The claustrophobia of the early armoured fighting vehicles featured in that conflict would have been exponentially worse if their crews had been forced to deal with the fear of being crushed to death, or stuck forever underground, and Swift demonstrates that with a keen eye for detail and characterisation. He also matches it to a fast-paced and action-packed story that suddenly deploys a strange and unexpected twist, blending an unusual fantasy element with the alternate technological history that's been written so far. While it sounds unusual it actually works really well, with Swift blending together various elements to make a compelling and unforgettable story with a strangely hopeful and even upbeat ending.
Jawohl comes from the pen of Wilson Geiger and is a story that blends together alternate history and body horror to create something both quietly unsettling and deeply memorable. We follow a German officer who lives and works in the depths of an enormous field fortification in the aftermath of the Armistice, undertaking repairs to the walls and sponsons of the fortress, obeying the commands of a distant commanding officer. And yet as the pages progress, it becomes clear that there is something deeply wrong with Hauptmann Werner, some void within him that can no longer be filled. He is tormented by blood-soaked, gore-filled nightmares of his time in the trenches, and the ghost of a strange woman that haunts him without him understanding his connection to her. It's an eerily atmospheric and often downright creepy story, and only becomes more and more disturbing as the pages turn and more details about Werner's home and role are revealed. In fact, it stayed with me long after I finished both the story, and the collection as a whole, and might be one of the best horror stories I've ever read set in and around the First World War, particularly given how utterly surreal large sections of it are.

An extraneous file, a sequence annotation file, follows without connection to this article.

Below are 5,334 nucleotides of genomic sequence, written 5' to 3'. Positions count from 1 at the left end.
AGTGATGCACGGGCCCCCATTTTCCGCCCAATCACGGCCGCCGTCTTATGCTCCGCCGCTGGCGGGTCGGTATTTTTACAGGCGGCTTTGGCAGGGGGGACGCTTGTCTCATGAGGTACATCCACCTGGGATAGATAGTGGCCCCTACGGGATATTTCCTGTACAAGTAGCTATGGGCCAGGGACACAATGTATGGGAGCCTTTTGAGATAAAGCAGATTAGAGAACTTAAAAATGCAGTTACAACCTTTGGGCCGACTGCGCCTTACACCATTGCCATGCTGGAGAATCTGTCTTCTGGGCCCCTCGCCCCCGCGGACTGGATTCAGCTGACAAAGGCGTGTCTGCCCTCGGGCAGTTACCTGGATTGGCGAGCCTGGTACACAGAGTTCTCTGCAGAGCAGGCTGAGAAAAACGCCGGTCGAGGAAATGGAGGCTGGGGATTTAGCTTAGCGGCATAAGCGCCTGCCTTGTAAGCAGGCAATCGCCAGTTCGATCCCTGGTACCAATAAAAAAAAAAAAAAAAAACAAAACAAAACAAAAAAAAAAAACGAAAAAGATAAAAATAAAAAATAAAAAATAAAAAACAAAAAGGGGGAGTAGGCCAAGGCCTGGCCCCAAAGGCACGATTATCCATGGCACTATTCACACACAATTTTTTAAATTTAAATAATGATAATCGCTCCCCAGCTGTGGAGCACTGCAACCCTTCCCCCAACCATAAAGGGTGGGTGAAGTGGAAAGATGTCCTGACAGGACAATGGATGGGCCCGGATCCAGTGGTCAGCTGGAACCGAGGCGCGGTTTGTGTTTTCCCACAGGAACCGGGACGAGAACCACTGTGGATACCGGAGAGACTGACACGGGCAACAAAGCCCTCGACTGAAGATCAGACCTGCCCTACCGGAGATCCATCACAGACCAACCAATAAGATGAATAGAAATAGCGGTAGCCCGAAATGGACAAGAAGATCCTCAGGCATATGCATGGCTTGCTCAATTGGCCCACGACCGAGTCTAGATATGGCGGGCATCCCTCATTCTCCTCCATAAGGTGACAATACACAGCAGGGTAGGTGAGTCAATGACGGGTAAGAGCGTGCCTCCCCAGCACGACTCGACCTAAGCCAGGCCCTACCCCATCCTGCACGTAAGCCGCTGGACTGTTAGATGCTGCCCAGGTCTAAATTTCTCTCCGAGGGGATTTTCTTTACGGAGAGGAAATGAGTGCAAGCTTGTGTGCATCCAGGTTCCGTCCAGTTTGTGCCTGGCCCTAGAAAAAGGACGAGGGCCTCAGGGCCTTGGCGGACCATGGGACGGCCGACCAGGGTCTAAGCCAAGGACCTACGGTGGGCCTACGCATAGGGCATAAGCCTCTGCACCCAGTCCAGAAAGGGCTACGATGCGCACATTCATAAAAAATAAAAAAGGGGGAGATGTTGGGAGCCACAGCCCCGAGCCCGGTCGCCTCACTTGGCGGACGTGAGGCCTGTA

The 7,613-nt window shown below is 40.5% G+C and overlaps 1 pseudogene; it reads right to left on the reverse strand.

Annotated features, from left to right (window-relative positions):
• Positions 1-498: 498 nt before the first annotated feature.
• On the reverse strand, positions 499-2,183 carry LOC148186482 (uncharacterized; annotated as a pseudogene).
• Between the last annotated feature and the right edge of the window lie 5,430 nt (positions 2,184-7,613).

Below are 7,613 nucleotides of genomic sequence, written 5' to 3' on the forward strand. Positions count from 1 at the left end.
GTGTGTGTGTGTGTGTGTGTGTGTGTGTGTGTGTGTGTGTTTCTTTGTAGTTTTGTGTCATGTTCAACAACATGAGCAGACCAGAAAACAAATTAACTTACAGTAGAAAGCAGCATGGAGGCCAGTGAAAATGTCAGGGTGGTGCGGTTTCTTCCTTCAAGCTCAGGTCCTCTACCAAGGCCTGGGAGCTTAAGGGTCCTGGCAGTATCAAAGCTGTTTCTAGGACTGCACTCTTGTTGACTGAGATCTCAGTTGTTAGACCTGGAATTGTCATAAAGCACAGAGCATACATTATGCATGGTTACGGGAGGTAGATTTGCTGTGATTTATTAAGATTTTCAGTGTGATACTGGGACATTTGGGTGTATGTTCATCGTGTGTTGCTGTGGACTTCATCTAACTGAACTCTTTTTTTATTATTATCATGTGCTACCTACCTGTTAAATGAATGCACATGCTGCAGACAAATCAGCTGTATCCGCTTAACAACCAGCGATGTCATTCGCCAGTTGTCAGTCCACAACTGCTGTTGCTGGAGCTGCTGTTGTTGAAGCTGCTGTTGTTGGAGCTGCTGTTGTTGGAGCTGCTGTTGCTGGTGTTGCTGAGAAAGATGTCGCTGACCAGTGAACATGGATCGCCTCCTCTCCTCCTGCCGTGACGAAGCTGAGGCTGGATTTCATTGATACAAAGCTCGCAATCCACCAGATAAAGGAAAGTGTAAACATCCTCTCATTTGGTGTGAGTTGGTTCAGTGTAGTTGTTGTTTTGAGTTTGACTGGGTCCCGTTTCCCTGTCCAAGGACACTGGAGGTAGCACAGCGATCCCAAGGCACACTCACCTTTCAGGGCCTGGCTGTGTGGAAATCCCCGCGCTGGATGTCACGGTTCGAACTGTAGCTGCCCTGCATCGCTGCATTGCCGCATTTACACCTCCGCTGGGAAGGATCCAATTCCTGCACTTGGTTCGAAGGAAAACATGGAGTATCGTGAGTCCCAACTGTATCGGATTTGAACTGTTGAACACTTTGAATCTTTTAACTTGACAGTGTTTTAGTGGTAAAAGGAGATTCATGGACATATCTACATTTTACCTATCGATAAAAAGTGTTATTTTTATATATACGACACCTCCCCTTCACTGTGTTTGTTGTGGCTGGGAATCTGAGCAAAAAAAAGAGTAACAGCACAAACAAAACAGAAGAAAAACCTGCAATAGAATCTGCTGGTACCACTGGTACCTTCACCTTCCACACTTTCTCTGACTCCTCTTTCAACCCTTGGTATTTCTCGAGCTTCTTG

We then move onto naval matters with Elizabeth Moon's Tradition, which takes a more 'traditional' approach to alternate history by examining an obscure, yet vitally important, Point of Divergence (PoD) in the early days of the First World War. Moon has a real knack for writing Alternate History, and it's a shame that she hasn't written more tales set in the genre, because Tradition is smoothly-paced, incredibly well-written and focuses on an area of alternate history that is rarely examined. There are numerous land-based PoDs for the First World War, ranging from 1914 all the way to the last few days before the Armistice in 1918, and they have been examined comprehensively over the years by authors and historians. Yet naval PoDs never seem to be engaged with in anywhere near the same level of detail or thought, despite them being just as crucial and portentious. To take just one example, Moon here bases her tale on preventing the German battle cruiser Goeben from entering the port of Constantinople, which led to a huge number of changes in the conflict and radiating out into history even after it ended. Yet if one decision had been changed, in order to prevent the Goeben from reaching Turkish waters, history might well have been very different. It's a deeply impressive story that is also thought-provoking in the issues it raises, and it's a great regret that no sequel was ever written.